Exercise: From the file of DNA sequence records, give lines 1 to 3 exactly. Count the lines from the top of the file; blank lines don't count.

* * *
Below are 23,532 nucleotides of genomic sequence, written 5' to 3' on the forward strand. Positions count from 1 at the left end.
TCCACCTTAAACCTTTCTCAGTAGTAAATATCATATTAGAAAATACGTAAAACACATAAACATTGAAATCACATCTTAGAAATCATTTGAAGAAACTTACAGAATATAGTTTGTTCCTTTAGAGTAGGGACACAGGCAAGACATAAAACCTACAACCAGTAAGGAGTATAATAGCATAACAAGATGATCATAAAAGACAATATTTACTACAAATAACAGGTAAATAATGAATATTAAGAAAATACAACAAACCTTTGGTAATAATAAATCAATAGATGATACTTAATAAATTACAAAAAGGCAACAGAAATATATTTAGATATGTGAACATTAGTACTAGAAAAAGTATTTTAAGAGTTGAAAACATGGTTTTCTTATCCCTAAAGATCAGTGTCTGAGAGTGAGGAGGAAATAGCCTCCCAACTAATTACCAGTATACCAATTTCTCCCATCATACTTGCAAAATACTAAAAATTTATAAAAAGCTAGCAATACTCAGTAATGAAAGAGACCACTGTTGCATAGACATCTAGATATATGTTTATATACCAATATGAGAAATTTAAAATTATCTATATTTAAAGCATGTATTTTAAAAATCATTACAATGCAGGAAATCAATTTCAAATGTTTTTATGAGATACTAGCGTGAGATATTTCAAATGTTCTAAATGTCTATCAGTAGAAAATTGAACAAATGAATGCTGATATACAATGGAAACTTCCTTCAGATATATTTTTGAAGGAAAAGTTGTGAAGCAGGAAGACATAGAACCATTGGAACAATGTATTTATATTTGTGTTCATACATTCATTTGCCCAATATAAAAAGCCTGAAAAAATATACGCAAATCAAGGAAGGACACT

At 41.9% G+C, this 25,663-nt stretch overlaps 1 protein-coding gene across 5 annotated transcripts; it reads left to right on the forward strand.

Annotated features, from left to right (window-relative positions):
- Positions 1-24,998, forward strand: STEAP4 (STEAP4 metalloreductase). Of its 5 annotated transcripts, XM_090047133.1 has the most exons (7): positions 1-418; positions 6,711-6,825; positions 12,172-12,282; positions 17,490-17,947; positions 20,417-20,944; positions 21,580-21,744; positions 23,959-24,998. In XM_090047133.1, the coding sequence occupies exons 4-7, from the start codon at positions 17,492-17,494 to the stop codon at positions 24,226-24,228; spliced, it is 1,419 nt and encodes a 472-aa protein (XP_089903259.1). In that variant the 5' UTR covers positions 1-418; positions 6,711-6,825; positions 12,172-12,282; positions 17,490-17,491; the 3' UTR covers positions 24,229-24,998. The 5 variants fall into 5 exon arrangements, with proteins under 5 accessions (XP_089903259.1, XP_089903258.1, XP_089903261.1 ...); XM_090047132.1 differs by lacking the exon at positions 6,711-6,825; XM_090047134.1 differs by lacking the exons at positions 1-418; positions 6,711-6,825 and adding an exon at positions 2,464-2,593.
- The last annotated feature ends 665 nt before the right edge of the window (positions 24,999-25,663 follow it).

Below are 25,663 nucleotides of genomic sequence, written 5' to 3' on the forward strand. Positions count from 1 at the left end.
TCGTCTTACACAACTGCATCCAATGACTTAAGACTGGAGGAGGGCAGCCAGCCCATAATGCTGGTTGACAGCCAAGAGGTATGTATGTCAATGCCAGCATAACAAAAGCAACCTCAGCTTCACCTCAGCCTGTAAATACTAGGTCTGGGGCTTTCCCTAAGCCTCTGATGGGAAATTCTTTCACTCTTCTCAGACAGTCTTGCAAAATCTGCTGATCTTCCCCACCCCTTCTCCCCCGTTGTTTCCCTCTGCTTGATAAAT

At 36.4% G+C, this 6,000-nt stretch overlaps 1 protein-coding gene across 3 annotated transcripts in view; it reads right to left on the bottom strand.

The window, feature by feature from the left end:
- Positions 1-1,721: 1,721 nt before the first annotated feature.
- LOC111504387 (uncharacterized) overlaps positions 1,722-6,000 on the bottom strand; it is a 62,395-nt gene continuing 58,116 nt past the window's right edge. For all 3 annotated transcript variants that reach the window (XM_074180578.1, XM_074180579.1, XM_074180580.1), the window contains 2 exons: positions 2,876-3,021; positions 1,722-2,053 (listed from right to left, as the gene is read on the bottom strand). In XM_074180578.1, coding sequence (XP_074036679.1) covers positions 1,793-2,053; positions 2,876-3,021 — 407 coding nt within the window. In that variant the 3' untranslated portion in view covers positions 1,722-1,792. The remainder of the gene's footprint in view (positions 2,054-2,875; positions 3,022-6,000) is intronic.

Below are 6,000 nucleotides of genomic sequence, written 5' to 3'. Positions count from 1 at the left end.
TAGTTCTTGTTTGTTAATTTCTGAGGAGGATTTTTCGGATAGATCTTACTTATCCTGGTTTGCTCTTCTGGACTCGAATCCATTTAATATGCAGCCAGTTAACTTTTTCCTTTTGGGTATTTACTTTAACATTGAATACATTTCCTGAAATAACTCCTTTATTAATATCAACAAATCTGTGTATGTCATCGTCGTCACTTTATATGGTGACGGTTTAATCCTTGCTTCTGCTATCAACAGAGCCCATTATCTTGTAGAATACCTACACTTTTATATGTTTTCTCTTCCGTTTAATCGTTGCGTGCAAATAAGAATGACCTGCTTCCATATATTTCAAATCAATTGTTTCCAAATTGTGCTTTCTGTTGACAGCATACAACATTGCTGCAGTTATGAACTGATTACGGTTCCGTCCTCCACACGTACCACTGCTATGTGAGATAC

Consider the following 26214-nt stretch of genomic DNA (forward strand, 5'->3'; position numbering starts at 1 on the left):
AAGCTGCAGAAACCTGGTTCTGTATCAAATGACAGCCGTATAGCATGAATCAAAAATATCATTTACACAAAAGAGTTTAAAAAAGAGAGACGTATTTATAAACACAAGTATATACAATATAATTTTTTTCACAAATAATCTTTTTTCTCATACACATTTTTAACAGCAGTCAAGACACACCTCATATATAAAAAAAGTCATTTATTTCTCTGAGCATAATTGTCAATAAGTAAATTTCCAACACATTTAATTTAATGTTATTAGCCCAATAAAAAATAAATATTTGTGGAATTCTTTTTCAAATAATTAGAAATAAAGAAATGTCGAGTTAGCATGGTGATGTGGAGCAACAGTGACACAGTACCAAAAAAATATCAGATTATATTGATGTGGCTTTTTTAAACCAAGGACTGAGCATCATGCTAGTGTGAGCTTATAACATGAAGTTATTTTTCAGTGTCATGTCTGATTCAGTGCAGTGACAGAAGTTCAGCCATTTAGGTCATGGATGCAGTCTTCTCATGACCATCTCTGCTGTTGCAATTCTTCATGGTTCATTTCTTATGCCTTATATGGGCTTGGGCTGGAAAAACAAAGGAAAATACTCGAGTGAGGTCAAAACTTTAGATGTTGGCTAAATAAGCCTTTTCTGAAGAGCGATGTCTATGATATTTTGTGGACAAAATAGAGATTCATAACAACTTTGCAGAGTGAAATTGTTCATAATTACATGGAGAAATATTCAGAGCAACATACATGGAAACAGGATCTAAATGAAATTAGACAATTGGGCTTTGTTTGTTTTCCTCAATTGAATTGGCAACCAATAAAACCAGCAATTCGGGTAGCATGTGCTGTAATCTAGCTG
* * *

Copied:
Below are 23,532 nucleotides of genomic sequence, written 5' to 3' on the forward strand. Positions count from 1 at the left end.
TCCACCTTAAACCTTTCTCAGTAGTAAATATCATATTAGAAAATACGTAAAACACATAAACATTGAAATCACATCTTAGAAATCATTTGAAGAAACTTACAGAATATAGTTTGTTCCTTTAGAGTAGGGACACAGGCAAGACATAAAACCTACAACCAGTAAGGAGTATAATAGCATAACAAGATGATCATAAAAGACAATATTTACTACAAATAACAGGTAAATAATGAATATTAAGAAAATACAACAAACCTTTGGTAATAATAAATCAATAGATGATACTTAATAAATTACAAAAAGGCAACAGAAATATATTTAGATATGTGAACATTAGTACTAGAAAAAGTATTTTAAGAGTTGAAAACATGGTTTTCTTATCCCTAAAGATCAGTGTCTGAGAGTGAGGAGGAAATAGCCTCCCAACTAATTACCAGTATACCAATTTCTCCCATCATACTTGCAAAATACTAAAAATTTATAAAAAGCTAGCAATACTCAGTAATGAAAGAGACCACTGTTGCATAGACATCTAGATATATGTTTATATACCAATATGAGAAATTTAAAATTATCTATATTTAAAGCATGTATTTTAAAAATCATTACAATGCAGGAAATCAATTTCAAATGTTTTTATGAGATACTAGCGTGAGATATTTCAAATGTTCTAAATGTCTATCAGTAGAAAATTGAACAAATGAATGCTGATATACAATGGAAACTTCCTTCAGATATATTTTTGAAGGAAAAGTTGTGAAGCAGGAAGACATAGAACCATTGGAACAATGTATTTATATTTGTGTTCATACATTCATTTGCCCAATATAAAAAGCCTGAAAAAATATACGCAAATCAAGGAAGGACACT

At 41.9% G+C, this 25,663-nt stretch overlaps 1 protein-coding gene across 5 annotated transcripts; it reads left to right on the forward strand.